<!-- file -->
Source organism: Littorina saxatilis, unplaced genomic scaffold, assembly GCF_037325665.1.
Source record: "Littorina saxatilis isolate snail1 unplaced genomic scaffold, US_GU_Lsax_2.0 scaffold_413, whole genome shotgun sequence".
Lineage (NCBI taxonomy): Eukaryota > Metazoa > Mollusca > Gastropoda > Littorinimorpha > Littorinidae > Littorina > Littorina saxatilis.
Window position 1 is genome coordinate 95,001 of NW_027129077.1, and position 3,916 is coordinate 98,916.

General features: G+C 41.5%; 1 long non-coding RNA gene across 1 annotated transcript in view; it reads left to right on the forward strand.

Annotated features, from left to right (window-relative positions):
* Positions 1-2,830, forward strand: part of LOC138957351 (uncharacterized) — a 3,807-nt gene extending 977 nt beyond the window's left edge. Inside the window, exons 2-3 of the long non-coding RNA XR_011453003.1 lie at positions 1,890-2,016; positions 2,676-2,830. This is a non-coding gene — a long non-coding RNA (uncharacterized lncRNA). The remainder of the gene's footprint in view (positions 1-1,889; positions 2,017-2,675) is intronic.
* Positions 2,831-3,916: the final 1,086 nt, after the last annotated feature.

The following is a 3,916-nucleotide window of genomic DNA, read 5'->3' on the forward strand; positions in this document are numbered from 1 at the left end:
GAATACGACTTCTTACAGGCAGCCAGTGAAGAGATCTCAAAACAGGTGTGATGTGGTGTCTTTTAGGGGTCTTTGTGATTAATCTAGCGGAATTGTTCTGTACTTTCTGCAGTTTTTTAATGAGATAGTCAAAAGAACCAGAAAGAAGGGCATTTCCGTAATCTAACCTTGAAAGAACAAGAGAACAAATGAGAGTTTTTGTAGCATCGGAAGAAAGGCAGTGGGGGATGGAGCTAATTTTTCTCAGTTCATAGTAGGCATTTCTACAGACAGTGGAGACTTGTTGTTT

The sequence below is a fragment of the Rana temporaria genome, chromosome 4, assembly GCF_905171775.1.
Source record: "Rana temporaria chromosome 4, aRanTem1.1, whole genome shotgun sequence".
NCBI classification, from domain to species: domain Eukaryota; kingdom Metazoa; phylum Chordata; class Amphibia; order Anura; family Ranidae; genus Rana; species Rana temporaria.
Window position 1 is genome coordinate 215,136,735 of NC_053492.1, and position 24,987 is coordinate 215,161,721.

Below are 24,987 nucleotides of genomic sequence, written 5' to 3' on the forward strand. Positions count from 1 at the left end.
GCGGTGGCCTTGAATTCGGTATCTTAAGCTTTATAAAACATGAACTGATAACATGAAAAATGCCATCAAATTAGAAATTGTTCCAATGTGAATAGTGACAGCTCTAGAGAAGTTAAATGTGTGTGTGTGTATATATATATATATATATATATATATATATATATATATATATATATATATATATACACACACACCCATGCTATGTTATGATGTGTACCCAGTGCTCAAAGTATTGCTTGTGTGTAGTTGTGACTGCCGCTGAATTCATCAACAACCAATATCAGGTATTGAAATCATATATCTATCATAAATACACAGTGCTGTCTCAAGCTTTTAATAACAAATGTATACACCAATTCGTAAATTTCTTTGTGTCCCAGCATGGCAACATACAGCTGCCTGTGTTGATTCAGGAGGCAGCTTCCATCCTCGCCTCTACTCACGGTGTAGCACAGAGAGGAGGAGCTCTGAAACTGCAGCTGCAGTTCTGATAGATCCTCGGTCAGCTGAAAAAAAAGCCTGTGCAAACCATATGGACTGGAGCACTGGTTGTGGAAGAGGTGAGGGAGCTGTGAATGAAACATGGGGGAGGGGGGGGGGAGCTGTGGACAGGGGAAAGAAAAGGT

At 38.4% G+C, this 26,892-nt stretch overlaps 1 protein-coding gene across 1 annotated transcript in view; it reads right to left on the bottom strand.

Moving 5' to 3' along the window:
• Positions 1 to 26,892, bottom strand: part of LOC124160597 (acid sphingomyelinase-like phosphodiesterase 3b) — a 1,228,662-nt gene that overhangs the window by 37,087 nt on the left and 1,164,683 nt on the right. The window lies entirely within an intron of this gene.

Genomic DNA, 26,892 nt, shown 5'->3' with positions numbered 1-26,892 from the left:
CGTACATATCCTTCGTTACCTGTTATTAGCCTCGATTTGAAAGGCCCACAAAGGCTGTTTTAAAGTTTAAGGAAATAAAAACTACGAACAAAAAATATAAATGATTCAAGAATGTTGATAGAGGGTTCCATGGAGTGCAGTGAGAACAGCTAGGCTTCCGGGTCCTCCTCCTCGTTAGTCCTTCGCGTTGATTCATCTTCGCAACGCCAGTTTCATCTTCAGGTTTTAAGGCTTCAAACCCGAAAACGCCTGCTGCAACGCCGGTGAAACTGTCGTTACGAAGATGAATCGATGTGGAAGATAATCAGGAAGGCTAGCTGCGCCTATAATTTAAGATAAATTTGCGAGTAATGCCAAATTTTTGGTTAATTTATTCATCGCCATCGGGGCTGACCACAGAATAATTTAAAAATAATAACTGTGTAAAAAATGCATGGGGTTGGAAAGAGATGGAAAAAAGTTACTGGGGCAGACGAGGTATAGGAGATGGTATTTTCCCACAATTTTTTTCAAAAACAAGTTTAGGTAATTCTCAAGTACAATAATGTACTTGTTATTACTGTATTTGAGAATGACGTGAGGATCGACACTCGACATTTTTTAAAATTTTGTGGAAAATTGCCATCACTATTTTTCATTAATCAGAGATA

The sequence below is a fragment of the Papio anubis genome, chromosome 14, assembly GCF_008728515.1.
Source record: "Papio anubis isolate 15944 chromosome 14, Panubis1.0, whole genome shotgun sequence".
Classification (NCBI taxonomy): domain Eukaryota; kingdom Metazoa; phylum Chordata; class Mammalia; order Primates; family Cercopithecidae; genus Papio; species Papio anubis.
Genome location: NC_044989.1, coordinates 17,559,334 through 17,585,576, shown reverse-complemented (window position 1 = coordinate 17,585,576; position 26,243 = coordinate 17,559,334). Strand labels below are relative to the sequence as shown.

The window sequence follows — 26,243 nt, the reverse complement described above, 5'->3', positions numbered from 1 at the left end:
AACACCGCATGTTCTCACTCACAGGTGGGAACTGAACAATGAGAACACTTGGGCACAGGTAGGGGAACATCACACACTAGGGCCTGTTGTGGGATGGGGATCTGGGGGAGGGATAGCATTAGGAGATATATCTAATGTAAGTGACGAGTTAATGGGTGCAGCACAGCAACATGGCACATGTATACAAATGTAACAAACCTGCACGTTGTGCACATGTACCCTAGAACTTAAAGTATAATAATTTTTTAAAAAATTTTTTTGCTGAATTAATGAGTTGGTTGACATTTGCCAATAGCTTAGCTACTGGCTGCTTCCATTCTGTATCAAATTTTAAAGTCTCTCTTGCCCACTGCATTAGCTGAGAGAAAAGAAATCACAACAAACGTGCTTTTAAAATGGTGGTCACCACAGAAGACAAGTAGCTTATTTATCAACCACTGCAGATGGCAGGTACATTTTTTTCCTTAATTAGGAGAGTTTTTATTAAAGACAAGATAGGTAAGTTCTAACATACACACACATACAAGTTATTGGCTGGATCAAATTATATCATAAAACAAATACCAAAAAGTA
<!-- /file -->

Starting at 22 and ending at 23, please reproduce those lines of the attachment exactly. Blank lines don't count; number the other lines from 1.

The sequence below is a fragment of the Papio anubis genome, chromosome 14, assembly GCF_008728515.1.
Source record: "Papio anubis isolate 15944 chromosome 14, Panubis1.0, whole genome shotgun sequence".